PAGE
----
The injury resulting from a defamatory statement may include nonpecuniary or general damages such as injury to reputation, personal humiliation, embarrassment and mental anguish even when no special damage such as loss of income is claimed. Kosmitis, 28,585 at 4, 685 So.2d at 1180. Regardless of the type of injury asserted, however, a plaintiff must present competent evidence of the injuries suffered. Id. at 28,585 at 5, 685 So.2d at 1181. A plaintiff must also demonstrate that the defamatory statements were a substantial factor in causing the harm. Id. (citing Taylor v. Town of Arcadia, 519 So.2d 303, 306 (La.App. 2 Cir.), writ denied, 522 So.2d 1097 (La.1988)).
Finally, even when a plaintiff makes a prima facie showing of the essential elements of defamation, recovery may be precluded if the defendant shows either that the statement was true, or that it was protected by a privilege, absolute or qualified. Doe v. Grant, 01-0175, p. 9 (La.App. 4 Cir. 1/29/03), 839 So.2d 408, 416, writ denied, 03-0604 (La.5/2/03), 842 So.2d 1102; Arledge v. Hendricks, 30,588, p. 4 (La.App. 2 Cir. 6/26/98), 715 So.2d 135, 139.
In the instant case, Mrs. Costello complains that the lower courts erred in determining that plaintiffs-in-reconvention satisfied their burden of proving defamation. In particular, she disputes the trial court's finding that the allegations in her malpractice petition were made without reasonable grounds for believing their veracity and, consequently, with malice.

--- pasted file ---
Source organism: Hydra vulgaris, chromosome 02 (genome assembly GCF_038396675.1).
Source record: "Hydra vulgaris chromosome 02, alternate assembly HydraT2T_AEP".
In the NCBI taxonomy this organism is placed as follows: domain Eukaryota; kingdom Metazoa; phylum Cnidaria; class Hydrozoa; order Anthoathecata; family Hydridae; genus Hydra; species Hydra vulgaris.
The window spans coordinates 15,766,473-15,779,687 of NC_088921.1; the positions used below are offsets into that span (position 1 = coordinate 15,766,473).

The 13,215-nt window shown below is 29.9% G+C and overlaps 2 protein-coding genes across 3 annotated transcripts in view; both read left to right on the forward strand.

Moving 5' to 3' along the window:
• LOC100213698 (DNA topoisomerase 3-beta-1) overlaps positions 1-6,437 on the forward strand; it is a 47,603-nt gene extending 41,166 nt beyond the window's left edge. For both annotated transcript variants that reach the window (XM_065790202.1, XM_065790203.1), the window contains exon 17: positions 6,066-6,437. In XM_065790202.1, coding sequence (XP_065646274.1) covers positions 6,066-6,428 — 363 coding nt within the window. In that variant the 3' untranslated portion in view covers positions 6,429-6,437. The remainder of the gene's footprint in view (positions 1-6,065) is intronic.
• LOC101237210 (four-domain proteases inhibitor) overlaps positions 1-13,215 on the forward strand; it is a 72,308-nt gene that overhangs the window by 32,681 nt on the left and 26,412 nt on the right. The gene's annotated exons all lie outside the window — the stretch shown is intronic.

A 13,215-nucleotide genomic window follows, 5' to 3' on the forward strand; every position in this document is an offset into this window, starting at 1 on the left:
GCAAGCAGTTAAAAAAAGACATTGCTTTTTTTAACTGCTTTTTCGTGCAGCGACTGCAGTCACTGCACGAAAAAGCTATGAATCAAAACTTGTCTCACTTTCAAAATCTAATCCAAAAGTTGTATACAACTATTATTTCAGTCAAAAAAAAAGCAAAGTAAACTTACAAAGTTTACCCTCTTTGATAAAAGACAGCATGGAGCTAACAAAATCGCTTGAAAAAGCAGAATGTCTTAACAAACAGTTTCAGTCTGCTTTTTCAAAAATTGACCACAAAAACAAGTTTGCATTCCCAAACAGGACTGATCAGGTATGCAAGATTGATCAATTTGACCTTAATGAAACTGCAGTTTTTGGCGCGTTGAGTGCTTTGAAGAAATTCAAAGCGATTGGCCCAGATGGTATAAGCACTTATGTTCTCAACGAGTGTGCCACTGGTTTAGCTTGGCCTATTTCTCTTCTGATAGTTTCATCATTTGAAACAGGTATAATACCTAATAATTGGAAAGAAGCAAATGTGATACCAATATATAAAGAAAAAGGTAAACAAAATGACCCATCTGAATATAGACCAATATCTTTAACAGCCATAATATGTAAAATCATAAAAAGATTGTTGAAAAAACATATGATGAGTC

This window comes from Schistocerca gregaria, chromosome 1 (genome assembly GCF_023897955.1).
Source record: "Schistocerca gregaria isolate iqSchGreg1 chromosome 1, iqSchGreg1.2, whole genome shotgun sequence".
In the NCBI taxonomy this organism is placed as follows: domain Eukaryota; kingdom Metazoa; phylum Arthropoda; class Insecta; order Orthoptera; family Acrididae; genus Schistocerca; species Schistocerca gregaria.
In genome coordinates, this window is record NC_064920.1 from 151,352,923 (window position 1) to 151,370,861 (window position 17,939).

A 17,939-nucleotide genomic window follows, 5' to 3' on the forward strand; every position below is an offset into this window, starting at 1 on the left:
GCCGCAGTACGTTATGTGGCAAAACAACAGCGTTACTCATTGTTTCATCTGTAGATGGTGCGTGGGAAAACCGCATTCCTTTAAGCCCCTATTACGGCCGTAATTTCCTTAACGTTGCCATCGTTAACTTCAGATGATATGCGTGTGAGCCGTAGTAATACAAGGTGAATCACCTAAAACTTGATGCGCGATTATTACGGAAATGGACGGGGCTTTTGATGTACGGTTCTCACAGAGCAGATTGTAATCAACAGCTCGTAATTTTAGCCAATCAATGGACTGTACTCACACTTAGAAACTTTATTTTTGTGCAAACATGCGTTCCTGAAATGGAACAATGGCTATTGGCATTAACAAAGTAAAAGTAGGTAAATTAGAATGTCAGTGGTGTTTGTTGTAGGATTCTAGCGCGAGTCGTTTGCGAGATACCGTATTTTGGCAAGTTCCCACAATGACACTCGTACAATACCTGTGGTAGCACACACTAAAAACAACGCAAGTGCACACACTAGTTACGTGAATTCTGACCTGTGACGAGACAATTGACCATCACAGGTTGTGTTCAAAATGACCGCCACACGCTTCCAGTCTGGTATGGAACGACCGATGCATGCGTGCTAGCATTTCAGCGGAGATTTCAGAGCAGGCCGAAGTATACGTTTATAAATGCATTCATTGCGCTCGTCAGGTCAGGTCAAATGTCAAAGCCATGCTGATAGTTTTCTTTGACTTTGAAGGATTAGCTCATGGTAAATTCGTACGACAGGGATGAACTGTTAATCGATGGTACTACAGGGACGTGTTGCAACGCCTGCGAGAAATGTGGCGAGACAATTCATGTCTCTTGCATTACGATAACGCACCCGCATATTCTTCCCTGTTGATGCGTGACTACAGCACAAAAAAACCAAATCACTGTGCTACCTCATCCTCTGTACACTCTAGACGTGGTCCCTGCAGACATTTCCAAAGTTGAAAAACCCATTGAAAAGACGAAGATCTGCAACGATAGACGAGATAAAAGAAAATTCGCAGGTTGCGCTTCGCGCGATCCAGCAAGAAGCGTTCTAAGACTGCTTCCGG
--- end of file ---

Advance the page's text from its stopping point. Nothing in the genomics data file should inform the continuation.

The threshold issue in a defamation action is whether the words complained of are defamatory, i.e., capable of a defamatory meaning. Mrs. Costello's original petition in the malpractice action alleges that Hardy failed to properly draft and/or amend the last will and testament of Joseph Costello to include a requested bequest to Josephine Costello of $25,000.00 per year for the remainder of her life, resulting in plaintiff being deprived of living expenses in that amount. The petition alleges that Hardy's representation “fell below the standard of care of competent practitioners in his same field and in defendant's locality.” These allegations do not accuse Hardy of serious unprofessional conduct or extreme departure from professional ethics,12 but in fact represent a “plain vanilla” allegation of negligence, the bare minimum necessary to state a negligence cause of action. There is no imputation in these words that Hardy lacked integrity or acted unethically. The allegations nevertheless call into question Hardy's skill as an attorney and whether he comported with the appropriate standard of care in drafting Costello's will. Allegations of this kind would tend to diminish Hardy's reputation with respect to his profession. However, they are not the type of words which would by their very nature tend to injure one's professional reputation without considering extrinsic facts or surrounding circumstances. We find, therefore, that the statements in question are defamatory, but not defamatory per se. We likewise find that the statements were published, since any communication to a third party, absent a privilege, absolute or qualified, is considered a publication.13